Calls for compulsory CCTV in all Welsh abattoirs

CCTV should be made compulsory in every abattoir in Wales to ensure that high standards of animal welfare are upheld, according to a group of assembly members.

The National Assembly for Wales, a body which holds the Welsh Government to account, made the recommendation following a petition to the Senedd by Animal Aid.

CCTV has been compulsory in all slaughterhouses in England, in areas where live animals are present, since May 2018. Plans to introduce similar legislation have been announced by the Scottish government.

See also: Small abattoirs: How farmers are fighting for their future

Currently, 14 out of 24 slaughterhouses in Wales do not have cameras installed. Rural affairs minister Lesley Griffiths says she is prepared to legislate in the future if the current voluntary approach does not work.

The Welsh government told the assembly’s petitions committee it had allocated £32,000 to the Food Standards Agency to fund animal welfare inspections in the 2019-20 financial year.

But the committee has concluded that the current levels of funding provided to the FSA are “inadequate” to deliver the confidence that welfare standards will be “appropriately scrutinised and upheld in Welsh slaughterhouses”.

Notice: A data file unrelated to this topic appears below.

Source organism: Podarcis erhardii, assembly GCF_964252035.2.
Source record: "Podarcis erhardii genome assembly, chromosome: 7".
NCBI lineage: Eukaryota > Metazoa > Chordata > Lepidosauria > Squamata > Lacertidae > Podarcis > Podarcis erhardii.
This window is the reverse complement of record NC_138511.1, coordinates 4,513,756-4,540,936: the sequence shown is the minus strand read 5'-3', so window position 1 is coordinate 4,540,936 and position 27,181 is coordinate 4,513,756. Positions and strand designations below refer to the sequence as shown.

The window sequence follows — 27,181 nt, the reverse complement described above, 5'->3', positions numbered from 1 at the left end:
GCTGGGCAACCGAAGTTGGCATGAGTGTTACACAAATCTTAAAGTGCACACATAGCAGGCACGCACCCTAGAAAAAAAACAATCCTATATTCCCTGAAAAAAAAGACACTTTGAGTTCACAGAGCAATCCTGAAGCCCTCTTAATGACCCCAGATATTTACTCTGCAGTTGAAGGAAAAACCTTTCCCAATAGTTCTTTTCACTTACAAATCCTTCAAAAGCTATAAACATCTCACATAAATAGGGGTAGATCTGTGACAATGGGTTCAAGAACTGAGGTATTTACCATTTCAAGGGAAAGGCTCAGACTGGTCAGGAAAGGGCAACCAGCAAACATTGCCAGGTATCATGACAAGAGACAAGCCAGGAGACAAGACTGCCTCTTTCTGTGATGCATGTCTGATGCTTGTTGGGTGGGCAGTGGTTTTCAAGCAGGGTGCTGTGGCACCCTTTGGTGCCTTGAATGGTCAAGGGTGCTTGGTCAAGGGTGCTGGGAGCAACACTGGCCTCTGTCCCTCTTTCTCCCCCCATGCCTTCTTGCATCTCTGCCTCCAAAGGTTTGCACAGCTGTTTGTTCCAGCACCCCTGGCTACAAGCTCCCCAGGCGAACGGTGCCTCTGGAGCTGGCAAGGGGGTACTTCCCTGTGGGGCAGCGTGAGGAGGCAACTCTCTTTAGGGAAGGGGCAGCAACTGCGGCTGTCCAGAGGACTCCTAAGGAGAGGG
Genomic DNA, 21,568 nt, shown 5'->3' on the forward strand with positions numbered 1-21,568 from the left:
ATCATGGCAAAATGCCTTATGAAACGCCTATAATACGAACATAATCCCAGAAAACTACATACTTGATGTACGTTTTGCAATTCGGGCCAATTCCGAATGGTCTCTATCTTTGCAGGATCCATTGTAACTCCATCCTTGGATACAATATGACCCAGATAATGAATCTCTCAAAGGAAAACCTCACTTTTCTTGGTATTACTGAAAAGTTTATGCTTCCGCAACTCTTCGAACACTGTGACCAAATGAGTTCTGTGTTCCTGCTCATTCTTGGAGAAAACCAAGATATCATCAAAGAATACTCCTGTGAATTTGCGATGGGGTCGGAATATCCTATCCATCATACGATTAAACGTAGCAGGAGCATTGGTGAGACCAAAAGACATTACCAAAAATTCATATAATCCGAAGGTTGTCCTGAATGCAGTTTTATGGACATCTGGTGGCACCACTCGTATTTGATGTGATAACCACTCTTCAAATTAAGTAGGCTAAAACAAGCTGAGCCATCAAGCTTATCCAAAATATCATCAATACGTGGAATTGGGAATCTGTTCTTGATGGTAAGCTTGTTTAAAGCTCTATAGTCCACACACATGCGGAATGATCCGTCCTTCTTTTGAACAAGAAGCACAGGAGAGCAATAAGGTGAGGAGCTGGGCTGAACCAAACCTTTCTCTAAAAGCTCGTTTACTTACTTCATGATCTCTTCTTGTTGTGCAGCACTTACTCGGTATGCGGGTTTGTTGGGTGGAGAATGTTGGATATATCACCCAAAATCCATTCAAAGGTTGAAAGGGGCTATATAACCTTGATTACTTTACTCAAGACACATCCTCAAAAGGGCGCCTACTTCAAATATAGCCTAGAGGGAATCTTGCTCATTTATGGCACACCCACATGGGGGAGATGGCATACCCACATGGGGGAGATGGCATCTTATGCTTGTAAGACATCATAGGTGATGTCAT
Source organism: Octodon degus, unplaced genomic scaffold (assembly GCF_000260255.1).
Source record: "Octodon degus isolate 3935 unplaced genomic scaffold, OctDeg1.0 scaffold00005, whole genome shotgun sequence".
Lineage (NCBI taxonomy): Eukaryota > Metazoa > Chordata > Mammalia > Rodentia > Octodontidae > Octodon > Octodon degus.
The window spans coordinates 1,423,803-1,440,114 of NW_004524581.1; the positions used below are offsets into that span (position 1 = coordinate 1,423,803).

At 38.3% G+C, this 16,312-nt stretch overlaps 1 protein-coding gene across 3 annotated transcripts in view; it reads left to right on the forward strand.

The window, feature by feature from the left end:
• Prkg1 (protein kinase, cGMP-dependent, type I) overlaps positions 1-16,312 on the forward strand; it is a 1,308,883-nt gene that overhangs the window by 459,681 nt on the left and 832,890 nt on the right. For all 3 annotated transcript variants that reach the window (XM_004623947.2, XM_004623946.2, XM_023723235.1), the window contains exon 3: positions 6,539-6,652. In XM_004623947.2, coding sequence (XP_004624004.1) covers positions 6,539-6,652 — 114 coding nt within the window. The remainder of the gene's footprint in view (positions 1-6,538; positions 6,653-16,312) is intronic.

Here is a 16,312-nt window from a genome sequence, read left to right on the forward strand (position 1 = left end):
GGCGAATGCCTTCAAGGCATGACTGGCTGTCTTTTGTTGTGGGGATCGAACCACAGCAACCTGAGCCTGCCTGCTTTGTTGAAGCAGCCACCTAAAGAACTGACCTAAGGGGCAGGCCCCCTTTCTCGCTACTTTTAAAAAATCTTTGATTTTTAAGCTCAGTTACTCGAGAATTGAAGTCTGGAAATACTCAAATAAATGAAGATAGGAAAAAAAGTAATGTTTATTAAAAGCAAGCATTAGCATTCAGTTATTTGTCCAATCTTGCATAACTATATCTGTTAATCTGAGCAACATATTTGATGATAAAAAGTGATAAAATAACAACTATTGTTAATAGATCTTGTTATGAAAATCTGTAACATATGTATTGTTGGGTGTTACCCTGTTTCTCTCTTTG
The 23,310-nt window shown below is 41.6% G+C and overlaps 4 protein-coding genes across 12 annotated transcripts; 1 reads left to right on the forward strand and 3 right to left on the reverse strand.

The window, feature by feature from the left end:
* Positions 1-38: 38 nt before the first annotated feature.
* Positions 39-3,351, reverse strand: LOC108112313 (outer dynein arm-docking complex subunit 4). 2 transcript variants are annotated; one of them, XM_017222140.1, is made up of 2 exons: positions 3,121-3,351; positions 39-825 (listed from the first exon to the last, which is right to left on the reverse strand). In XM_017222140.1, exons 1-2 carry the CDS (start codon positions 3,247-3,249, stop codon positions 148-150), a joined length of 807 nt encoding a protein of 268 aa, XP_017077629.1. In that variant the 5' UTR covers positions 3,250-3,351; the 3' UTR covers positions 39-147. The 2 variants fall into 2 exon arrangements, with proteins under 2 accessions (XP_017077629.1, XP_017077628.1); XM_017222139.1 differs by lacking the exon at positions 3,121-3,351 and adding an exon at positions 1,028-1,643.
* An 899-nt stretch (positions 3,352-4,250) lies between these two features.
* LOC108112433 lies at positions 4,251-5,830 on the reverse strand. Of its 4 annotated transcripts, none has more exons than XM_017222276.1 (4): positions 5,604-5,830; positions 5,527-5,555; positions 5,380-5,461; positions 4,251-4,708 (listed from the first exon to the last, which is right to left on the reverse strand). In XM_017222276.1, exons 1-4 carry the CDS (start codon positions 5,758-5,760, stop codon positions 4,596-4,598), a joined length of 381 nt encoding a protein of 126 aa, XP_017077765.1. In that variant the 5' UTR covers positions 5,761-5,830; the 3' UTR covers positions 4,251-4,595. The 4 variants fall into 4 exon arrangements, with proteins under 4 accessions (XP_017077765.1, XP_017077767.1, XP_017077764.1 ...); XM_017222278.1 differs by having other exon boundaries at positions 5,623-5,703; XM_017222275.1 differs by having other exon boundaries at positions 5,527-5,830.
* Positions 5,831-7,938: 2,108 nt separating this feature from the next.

The committee said it was “concerned” about recent evidence gathered through undercover filming into the treatment of animals at the time of slaughter.

Covert footage

In September 2019, the animal rights group Animal Aid published allegations and video evidence obtained by covert filming within the Farmers Fresh slaughterhouse in Wrexham.

The animal charity said its investigators took four sets of footage at the slaughterhouse between 26 March and 3 June 2019, which it claimed showed a variety of examples where animals were mistreated.

Animal Aid alleged that the footage showed sheep not being stunned properly, as well as being dragged by their throats and legs, shouted at and hurled down the slaughter conveyor line.

A criminal investigation is under way. The company has not commented on the allegations.

Animal Aid said Farmers Fresh appeared to have cameras in place within its premises. But it argued that its evidence made the case for mandatory CCTV to be introduced across all Welsh slaughterhouses.

A Welsh government spokesperson said: “Our larger slaughterhouses, which process the majority of animals, already have CCTV.

“We have committed to working with slaughterhouse operators in a supportive relationship and our bespoke grant scheme includes funding for investments to safeguard animal welfare. This includes the installation, upgrade or improvement of CCTV.”